Insurers predict 'market disruption' after Trump suspends Obamacare risk payments

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WASHINGTON, July 8 (Reuters) - Health insurers warn that a move by the Trump administration on Saturday to temporarily suspend a program that was set to pay out $10.4 billion to insurers for covering high-risk individuals last year could drive up premium costs and create marketplace uncertainty.

The Affordable Care Act's (ACA) "risk adjustment" program is intended to incentivize health insurers to cover individuals with pre-existing and chronic conditions by collecting money from insurers with relatively healthy enrollees to offset the costs of other insurers with sicker enrollees.

President Donald Trump's administration has used its regulatory powers to undermine the ACA on multiple fronts after the Republican-controlled Congress last year failed to repeal and replace the law. About 20 million Americans have received health insurance coverage through the program.

The Centers for Medicare and Medicaid Services (CMS), which administers ACA programs, said on Saturday that months-old conflicting court rulings related to the risk adjustment formula prevent them from making payments.

CMS was referring to a February ruling from a federal court in New Mexico that invalidated the risk adjustment formula, and a January ruling from a federal court in Massachusetts that upheld it.

America's Health Insurance Plans (AHIP), a trade group representing insurers offering plans via employers, through government programs and in the individual marketplace, said the CMS suspension would create a "new market disruption" at a "critical time" when insurers are setting premiums for next year.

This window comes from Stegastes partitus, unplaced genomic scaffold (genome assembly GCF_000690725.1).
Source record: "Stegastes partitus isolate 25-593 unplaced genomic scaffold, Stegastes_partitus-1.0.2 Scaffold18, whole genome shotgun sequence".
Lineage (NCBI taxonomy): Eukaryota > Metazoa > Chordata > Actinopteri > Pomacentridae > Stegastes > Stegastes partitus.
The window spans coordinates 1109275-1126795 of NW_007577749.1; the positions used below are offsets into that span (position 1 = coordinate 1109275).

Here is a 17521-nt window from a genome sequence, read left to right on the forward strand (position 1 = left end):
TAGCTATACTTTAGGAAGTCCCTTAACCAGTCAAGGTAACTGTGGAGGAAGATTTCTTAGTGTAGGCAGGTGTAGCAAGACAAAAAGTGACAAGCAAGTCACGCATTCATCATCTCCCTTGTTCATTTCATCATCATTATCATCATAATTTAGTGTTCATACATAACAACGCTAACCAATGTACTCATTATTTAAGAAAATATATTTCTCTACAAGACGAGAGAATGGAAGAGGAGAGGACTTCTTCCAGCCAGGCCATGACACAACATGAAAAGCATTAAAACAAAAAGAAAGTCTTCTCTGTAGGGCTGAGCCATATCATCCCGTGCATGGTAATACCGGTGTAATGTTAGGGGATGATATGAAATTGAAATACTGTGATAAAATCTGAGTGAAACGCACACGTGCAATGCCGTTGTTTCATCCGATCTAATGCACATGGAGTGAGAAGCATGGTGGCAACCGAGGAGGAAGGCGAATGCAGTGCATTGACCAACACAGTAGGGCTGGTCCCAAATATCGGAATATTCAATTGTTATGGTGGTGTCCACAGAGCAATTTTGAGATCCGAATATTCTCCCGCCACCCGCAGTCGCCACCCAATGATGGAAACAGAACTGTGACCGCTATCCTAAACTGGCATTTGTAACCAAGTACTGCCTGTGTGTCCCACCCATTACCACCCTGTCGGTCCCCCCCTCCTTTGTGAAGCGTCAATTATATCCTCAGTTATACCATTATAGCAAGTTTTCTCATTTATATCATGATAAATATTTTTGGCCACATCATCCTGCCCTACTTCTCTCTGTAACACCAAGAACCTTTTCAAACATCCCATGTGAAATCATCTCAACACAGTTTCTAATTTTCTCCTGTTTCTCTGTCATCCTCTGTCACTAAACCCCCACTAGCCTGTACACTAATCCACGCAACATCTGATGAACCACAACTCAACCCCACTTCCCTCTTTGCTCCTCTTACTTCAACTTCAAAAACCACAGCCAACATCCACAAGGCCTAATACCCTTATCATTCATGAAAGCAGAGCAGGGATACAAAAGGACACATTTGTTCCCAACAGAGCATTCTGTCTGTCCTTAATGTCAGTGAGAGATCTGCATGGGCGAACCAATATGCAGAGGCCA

"It will create more market uncertainty and increase premiums for many health plans - putting a heavier burden on small businesses and consumers, and reducing coverage options. And costs for taxpayers will rise as the federal government spends more on premium subsidies," AHIP said in a statement.

CMS administrator Seema Verma said in a statement the administration was "disappointed" in the February ruling and that CMS has asked the court to reconsider and "hopes for a prompt resolution that allows CMS to prevent more adverse impacts on Americans."

But supporters of the ACA criticized the CMS announcement as the latest move by the Trump administration to undermine former President Barack Obama's healthcare law, also known as Obamacare.

"We urge the Trump administration to back off of this dangerous and destabilizing plan, and instead begin working on bipartisan solutions to make coverage more affordable," said Brad Woodhouse, the executive director of Protect Our Care, a progressive group that supports Obamacare. (Reporting By Amanda Becker; Additional reporting by Yasmeen Abutaleb; Editing by Andrea Ricci)